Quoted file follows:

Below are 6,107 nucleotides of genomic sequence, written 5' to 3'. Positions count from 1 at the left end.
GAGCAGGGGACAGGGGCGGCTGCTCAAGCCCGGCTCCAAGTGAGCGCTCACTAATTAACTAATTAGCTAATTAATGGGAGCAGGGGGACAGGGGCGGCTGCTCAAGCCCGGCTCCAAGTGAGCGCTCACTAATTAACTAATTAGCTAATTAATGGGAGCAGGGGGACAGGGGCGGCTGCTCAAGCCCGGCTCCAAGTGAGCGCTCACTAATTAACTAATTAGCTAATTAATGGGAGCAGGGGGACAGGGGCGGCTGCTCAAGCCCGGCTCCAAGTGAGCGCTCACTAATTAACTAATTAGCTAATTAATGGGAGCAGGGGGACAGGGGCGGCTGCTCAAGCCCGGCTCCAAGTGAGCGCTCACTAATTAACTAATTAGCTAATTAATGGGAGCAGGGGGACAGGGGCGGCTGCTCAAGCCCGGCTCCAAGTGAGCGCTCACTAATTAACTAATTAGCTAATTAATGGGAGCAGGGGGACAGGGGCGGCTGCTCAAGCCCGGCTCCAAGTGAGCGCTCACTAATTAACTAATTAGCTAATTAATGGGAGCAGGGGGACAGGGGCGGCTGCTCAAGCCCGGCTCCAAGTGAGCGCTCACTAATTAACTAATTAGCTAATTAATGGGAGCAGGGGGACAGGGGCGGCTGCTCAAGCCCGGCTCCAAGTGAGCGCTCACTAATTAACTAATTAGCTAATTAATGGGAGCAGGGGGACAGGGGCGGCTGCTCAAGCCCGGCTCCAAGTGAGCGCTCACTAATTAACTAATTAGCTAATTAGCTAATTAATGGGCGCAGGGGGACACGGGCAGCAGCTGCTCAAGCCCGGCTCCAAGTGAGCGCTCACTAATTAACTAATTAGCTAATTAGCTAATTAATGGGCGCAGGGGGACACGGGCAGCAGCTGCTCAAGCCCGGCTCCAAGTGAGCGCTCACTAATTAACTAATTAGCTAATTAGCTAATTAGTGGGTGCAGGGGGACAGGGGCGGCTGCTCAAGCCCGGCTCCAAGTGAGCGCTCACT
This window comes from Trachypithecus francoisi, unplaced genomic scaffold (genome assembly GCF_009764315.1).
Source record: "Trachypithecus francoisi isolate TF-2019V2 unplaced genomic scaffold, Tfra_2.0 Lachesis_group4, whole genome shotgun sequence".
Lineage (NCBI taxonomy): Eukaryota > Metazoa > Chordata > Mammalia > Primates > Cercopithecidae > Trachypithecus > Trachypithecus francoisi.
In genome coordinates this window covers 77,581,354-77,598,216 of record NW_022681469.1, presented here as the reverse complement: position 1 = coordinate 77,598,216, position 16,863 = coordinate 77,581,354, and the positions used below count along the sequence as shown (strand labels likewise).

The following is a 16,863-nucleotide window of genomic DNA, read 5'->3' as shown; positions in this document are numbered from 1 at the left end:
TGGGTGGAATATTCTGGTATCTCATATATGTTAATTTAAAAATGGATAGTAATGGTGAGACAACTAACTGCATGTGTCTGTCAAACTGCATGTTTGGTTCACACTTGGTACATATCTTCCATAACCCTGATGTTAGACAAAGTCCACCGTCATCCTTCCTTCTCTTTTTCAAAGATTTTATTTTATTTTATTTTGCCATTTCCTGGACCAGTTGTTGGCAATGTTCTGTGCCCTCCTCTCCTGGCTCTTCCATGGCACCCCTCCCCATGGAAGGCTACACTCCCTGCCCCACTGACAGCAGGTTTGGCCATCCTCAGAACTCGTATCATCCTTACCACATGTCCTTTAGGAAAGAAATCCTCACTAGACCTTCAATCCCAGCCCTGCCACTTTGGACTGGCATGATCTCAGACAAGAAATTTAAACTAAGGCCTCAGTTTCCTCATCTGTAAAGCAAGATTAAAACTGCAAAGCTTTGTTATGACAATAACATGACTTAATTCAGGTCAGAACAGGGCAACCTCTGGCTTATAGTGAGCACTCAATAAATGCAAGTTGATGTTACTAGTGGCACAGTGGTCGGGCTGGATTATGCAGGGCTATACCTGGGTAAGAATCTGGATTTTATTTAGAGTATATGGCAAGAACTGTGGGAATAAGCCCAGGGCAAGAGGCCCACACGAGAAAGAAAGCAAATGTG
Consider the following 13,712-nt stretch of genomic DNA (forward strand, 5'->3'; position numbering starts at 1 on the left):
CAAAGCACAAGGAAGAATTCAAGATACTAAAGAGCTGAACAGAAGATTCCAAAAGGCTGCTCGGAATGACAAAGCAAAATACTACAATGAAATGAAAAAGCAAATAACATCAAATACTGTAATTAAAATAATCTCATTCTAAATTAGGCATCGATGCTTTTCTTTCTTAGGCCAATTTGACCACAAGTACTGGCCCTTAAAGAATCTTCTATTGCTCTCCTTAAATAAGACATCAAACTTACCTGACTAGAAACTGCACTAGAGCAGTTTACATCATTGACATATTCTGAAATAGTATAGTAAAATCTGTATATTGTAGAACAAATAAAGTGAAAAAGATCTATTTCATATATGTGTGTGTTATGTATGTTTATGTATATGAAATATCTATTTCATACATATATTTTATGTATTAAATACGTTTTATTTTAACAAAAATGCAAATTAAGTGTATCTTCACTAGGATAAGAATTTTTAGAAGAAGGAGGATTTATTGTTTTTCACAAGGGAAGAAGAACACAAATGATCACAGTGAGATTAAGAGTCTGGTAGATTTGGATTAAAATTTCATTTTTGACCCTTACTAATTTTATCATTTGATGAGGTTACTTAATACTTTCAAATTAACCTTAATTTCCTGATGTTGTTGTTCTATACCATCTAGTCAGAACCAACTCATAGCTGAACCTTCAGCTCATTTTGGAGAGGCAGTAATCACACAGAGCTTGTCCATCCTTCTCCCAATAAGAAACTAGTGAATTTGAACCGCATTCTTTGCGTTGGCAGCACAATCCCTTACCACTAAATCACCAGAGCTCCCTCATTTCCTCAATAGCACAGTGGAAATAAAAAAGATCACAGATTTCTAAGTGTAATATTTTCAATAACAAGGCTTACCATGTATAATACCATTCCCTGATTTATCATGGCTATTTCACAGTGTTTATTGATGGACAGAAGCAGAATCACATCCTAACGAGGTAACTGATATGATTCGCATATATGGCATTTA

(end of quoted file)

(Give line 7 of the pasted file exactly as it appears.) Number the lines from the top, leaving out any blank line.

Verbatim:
The following is a 16,863-nucleotide window of genomic DNA, read 5'->3' as shown; positions in this document are numbered from 1 at the left end: